Never Let a Serious Crisis Go to Waste: How Neoliberalism Survived the Financial Meltdown
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At the onset of the Great Recession, as house prices sank and joblessness soared, many commentators concluded that the economic convictions behind the disaster would now be consigned to history. Yet in the harsh light of a new day, attacks against government intervention and the global drive for austerity are as strong as ever. Never Let a Serious Crisis Go to Waste is the definitive account of the wreckage of what passes for economic thought, and how neoliberal ideas were used to solve the very crisis they had created. Now updated with a new afterword, Philip Mirowski’s sharp and witty work provides a roadmap for those looking to escape today’s misguided economic dogma.
From the Hardcover edition.
eventually became the Dodd-Frank legislation. Of course, greater capital requirements for banks amount to no binding constraint if there is continued enhanced freedom to identify as “capital” almost anything you want (debasing its “quality”), if there is no serious confrontation with the shadow banking sector and especially the plague of repo financing, and nothing whatsoever addresses the virtues of the possibility of separation of banking functions into different insulated institutions, such as
prescribing disclosure guidelines. These same economists who mostly failed to warn of the increasing financial fragility and impending crisis also have developed a basic consensus view that favours more market-based reforms and relatively less government regulation as a way of preventing future financial meltdowns.122 This work documents a number of facts on a somewhat larger scale than the previous collection of individual anecdotes.123 It reveals that ties to the financial sector are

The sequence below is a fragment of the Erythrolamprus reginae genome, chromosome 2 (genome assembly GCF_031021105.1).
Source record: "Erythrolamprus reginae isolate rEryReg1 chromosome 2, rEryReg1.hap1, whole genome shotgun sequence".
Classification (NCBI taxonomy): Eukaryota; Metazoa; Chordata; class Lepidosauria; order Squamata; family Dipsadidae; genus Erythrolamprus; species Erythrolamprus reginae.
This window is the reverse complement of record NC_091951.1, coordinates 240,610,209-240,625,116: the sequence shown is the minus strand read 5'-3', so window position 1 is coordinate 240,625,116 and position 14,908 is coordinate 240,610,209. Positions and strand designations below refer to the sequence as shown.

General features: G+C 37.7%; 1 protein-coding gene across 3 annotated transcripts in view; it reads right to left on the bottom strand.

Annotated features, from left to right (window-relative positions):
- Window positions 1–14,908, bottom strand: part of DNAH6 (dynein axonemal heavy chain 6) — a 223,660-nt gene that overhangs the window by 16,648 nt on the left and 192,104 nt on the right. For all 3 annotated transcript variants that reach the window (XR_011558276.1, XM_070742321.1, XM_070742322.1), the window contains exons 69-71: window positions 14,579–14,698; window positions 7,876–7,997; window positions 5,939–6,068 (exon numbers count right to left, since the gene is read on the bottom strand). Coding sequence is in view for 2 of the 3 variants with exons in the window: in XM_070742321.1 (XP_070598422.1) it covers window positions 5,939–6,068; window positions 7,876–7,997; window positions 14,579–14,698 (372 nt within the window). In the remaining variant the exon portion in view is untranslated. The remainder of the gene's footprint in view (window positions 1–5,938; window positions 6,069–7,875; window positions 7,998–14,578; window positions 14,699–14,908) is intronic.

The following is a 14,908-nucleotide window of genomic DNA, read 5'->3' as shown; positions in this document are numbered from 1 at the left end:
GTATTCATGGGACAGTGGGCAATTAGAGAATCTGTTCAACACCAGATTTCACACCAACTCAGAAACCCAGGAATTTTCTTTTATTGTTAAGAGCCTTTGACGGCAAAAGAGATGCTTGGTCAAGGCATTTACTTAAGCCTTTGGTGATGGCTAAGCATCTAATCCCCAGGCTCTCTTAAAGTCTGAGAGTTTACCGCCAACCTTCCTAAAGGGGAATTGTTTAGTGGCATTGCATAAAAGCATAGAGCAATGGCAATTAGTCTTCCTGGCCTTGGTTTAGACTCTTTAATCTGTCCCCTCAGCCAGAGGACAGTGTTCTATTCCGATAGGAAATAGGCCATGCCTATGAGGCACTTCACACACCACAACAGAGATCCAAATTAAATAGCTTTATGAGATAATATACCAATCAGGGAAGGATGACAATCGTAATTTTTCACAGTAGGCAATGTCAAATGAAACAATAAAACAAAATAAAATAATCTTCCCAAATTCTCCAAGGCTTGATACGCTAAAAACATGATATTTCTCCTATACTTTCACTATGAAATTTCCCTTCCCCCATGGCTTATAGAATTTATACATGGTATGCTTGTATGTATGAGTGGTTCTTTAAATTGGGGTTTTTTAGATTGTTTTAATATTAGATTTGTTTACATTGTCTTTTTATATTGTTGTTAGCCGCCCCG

suggesting that the Koch deals were no different than George Soros funding INET to alter the economics profession. This, of course, was a bit of agnotological intervention in itself. Soros, whatever his faults, has restrained himself from direct intervention in INET; and indeed, one of the striking things about that organization is the substantial representation of noteworthy neoliberals in its meetings and, to a certain extent, its educational programs. The major difference between Soros and the
academics who have designed auctions. . . . Treasury is committed to get the market price as best it can.” Swagel, quoted on Greg Mankiw’s blog, dated 9/25/2008, http://gregmankiw.blogspot.com/2008/09/defense-of-paulson-plan.html (accessed 2/20/12). Whereas the quote is unattributed on this blog entry, Swagel has subsequently made clear that he was its author (Swagel, “The Financial Crisis,” p. 47). 125 For an example of the latter, see Tim Ryan, “Lesson from Saving and Loan Rescue,” Financial
seemingly refuted Modigliani-Miller theorem, Fama responded: “The experiment we never ran is, suppose the government stepped aside and let these institutions fail? How long would it have taken to unscramble everything and figure everything out? My guess is we are talking a week or two” . . . Cassidy: So you would have just let them . . . Fama: “Let them all fail. (Laughs).” Lucas flat-out refused to talk to him about the crisis. He at least had the presence of mind to realize how outrageous his